UNL Film Studies professor Wheeler Winston Dixon describes the auteur theory of filmmaking.
Monster-of-the-Week: In honor of prehistoric turtle sex, it's Gamera! Also, RIP Andrew Sarris & Richard Lynch:
like the late Andrew Sarris I am "in flight from the laborious realities of careerism”
Back in my youth I was a film nerd. My high school buddy Jim and I would call each other up when the TV Guide came out on Wednesday and gleefully inform each other that Hatari! was on Channel 11 on Monday.
In memory of world renowned film critic and beloved Professor Emeritus Andrew Sarris.
Sarris was best known for his work with the Village Voice.
This is a remembrance of film critic Andrew Sarris (1928-2012).
The erudite dean of American film critics -- Pauline Kael's rival and promoter of the "auteur theory" -- dies at 83
The spine on my paperback edition of Andrew Sarris' The American Cinema gave out decades ago, but when it did a spare copy was at hand. It was the first book I ever gave my wife as a gift, hoping, I suppose, that it would prove as indispensable to her [...]
Andrew Sarris, the auteur behind auteur theory, is dead...
"Andrew Sarris was a vital figure in teaching America to respond to foreign films as well as American movies," fellow critic David Thomson said Wednesday. "As writer, teacher, friend and husband he was an essential. History has gone." Sarris started with the Voice in 1960 and established himself as a major reviewer in 1962 with the essay "Notes on the Auteur Theory." Acknowledging the influence of French critics and even previous American writers, Sarris argued for the primacy of directors and called the "ultimate glory" of movies "the tension between a director's personality and his material."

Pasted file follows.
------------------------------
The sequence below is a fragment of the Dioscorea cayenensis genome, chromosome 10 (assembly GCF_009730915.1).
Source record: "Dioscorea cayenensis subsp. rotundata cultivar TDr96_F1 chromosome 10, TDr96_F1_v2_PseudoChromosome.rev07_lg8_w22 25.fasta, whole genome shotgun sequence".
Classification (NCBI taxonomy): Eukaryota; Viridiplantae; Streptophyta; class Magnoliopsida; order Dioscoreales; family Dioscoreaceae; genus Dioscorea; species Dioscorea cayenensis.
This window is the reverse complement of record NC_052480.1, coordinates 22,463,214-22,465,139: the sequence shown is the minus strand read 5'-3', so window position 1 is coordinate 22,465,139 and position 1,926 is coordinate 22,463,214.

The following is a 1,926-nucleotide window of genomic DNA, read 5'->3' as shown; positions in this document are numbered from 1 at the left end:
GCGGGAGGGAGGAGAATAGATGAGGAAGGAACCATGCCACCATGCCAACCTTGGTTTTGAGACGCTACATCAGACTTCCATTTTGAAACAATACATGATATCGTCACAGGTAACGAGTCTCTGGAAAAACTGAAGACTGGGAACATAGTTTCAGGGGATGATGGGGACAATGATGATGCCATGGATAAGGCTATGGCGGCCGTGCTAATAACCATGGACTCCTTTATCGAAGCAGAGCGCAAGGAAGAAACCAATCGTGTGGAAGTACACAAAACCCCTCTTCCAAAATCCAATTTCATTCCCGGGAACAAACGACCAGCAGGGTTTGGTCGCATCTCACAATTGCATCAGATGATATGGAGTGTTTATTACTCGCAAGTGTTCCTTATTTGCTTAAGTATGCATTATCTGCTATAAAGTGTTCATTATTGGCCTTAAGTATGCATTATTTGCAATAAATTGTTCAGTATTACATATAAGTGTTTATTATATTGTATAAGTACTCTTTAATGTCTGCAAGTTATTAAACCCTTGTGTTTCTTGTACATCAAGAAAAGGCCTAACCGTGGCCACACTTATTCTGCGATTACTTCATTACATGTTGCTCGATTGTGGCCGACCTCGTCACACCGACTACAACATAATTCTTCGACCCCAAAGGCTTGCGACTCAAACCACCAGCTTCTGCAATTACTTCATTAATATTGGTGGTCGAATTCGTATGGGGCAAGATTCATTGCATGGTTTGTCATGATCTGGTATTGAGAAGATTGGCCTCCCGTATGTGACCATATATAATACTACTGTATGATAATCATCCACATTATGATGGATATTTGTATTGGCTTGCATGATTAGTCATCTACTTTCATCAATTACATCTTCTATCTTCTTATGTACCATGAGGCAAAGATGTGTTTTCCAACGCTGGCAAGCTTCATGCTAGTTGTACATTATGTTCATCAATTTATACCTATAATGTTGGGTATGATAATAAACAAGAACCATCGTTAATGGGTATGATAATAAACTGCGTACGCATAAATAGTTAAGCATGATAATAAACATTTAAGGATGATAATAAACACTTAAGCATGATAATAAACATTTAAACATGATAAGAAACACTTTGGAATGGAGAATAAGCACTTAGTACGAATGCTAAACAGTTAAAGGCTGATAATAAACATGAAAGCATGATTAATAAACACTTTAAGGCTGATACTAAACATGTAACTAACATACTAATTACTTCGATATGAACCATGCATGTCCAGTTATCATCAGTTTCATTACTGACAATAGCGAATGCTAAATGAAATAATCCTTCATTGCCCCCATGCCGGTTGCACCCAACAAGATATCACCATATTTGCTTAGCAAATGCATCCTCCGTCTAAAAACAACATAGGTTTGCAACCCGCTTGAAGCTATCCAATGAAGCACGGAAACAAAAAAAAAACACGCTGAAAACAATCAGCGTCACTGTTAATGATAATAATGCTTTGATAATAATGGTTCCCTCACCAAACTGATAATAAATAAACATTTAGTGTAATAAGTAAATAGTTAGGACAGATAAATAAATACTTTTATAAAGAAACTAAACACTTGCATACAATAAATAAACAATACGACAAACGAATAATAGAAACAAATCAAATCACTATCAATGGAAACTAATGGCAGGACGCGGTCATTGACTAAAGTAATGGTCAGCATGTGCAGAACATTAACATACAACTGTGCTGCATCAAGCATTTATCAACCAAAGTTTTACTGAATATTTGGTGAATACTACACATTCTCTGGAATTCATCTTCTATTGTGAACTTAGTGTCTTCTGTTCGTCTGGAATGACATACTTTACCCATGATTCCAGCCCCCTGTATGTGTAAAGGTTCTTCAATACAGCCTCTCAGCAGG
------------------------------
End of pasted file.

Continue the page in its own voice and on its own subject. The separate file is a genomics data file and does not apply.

Andrew Sarris, the American writer who popularised auteur theory, championed Alfred Hitchcock and had a print feud with Pauline Kael, has died in New York
He changed the way people look at movies. He wrote the most influential book on American films. He was a mentor and a friend. He is irreplaceable.
All over the Internet, critics are honoring a great critic with heartfelt appreciations -- and we've got links to as many of them as we could find.
Andrew Sarris, the father of American film criticism, died yesterday. RIP. Thank you for the inspiration.
I was on a program one time with Spike Lee, and we got into it. I said he has a problem. Very often right in the middle of a movie he's making he tries to make an aesthetic statement. There's a kind of pretentiousness in what he does sometimes. I think the best film by an African-American direc...
To paraphrase Jean Cocteau on Picasso, there was American film criticism before Andrew Sarris and there was American film criticism after Andrew Sarris, so it's hard not to view his death Wednesday at age 83 as the end of an era.
I’m saddened that Andrew Sarris (1928-2012) didn’t live longer than 83, even though he had a very rich and rewarding career as a film critic.